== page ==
Does a tantalizing wave of sleepiness randomly wash over you during the day? Is it challenging to keep your eyes from closing as the clock hands drift towards the evening hours? Or perhaps you feel heavy-headed throughout the day, making it hard to concentrate on anything through the brain fog? The occasional yawn or two in the middle of a dull day at work is completely normal, but feeling extremely tired and sleepy throughout your day is an urgent indication that you need to scrutinize your routine and correct your daily habits.

Sleep is a basic physiological need, the lack of which will adversely affect a person’s mental, physical and emotional state. It influences practically every system in the body: the brain, heart, immune system and metabolism. For you to resolve the issue of excessive sleepiness during the day, it is vital first to understand the mechanics of sleep and how it affects the mind.

How does sleep work?

Sleep is a complex and dynamic process and consists of different phases. The two main types of sleep are Rapid Eye Movement (REM) sleep and non-REM sleep. Each type is associated with distinct brain activity, and these are cycled through during the four stages of sleep. The first three stages progress from wakefulness to light to deep non-REM sleep, and the fourth stage involves REM sleep.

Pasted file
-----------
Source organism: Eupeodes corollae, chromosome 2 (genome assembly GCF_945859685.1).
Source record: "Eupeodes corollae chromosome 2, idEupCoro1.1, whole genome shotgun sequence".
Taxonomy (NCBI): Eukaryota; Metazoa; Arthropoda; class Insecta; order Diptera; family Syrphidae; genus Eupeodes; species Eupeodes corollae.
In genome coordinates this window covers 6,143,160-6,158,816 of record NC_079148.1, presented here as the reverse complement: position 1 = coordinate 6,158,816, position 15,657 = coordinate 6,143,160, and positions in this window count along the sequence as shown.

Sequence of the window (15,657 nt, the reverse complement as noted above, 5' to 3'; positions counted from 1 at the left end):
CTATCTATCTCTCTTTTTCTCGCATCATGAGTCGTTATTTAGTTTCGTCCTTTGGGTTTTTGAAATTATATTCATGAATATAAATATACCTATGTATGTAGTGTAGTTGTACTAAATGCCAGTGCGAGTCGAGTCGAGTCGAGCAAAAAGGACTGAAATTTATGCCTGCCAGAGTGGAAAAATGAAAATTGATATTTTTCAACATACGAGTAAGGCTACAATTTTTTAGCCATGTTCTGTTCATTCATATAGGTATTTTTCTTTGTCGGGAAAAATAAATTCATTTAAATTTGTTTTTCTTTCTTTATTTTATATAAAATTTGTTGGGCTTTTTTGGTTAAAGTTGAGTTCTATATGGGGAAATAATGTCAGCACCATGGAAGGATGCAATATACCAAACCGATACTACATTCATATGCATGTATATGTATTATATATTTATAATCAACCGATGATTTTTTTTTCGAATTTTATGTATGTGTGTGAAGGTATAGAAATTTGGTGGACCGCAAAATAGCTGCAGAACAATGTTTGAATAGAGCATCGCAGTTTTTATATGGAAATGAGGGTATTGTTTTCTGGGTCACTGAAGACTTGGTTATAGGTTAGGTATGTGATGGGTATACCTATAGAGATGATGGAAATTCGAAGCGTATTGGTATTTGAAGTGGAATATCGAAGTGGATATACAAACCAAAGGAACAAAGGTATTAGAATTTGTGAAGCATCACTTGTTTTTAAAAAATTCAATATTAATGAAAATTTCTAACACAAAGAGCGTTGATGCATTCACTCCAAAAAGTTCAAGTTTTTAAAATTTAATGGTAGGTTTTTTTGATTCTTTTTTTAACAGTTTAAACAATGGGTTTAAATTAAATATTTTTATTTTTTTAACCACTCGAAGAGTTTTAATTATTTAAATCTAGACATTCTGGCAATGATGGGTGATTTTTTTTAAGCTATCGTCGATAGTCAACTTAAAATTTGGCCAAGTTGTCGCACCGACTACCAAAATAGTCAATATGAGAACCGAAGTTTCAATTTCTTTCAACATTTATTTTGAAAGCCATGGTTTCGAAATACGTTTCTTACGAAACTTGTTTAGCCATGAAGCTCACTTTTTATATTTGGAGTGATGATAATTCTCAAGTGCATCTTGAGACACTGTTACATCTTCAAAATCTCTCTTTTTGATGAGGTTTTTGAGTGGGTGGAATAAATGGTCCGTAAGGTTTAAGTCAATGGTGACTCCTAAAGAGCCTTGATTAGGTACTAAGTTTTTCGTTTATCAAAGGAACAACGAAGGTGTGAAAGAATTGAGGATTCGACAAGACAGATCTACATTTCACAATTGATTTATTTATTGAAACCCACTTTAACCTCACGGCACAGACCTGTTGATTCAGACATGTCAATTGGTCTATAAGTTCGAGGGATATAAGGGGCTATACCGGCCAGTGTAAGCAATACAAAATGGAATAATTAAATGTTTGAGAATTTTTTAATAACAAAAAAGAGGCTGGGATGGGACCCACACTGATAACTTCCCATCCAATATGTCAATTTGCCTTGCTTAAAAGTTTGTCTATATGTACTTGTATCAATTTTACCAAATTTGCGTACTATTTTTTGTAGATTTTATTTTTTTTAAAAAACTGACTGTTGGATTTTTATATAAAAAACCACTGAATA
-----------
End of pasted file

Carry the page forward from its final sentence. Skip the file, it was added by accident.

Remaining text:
A sleep cycle is a progression through these different stages of non-REM to REM sleep, before beginning it again with non-REM sleep. Usually, a sleep cycle lasts roughly 90 to 120 minutes, resulting in four to five sleep cycles in one night, depending on the total sleep time. Deep sleep occurs in stage 3 of non-REM sleep, which is the most restorative sleep of all.

Two internal biological mechanisms regulate when you sleep and wake:

•    The Circadian rhythm regulates hormonal signals that cause you to be sleepy at night and awake in the day time by synchronizing with environmental cues such as light and temperature.

•    The Sleep-wake homeostasis keeps track of your sleep requirement by reminding the body to sleep and regulating the intensity of sleep.

Why is sleep essential?

About one-third of your life is spent sleeping. The quality, quantity and timing of your sleep are vital. Sleep is crucial for the optimal performance of several functions of the brain and body. It helps us to restore ourselves, with healing taking place along with the accelerated elimination of wastes from our systems. The mind, particularly, needs sleep for the restoration, formation and maintenance of new pathways which help to learn, create and assimilate new memories.

During deep sleep, your body is rejuvenated from the stresses of the day. Sleep deprivation affects the immune system and impairs the ability of the body to heal wounds. It shortens attention span, affects memory, and causes higher anxiety and emotional instability. Sleepiness during the day dangerously affects even necessary activities like driving. On the other hand, consistently getting sufficient amounts of quality sleep relieves stress, reduces inflammation, alleviates depression and, according to certain studies, may even help prevent cancer.

Why you might be feeling sleepy during the day?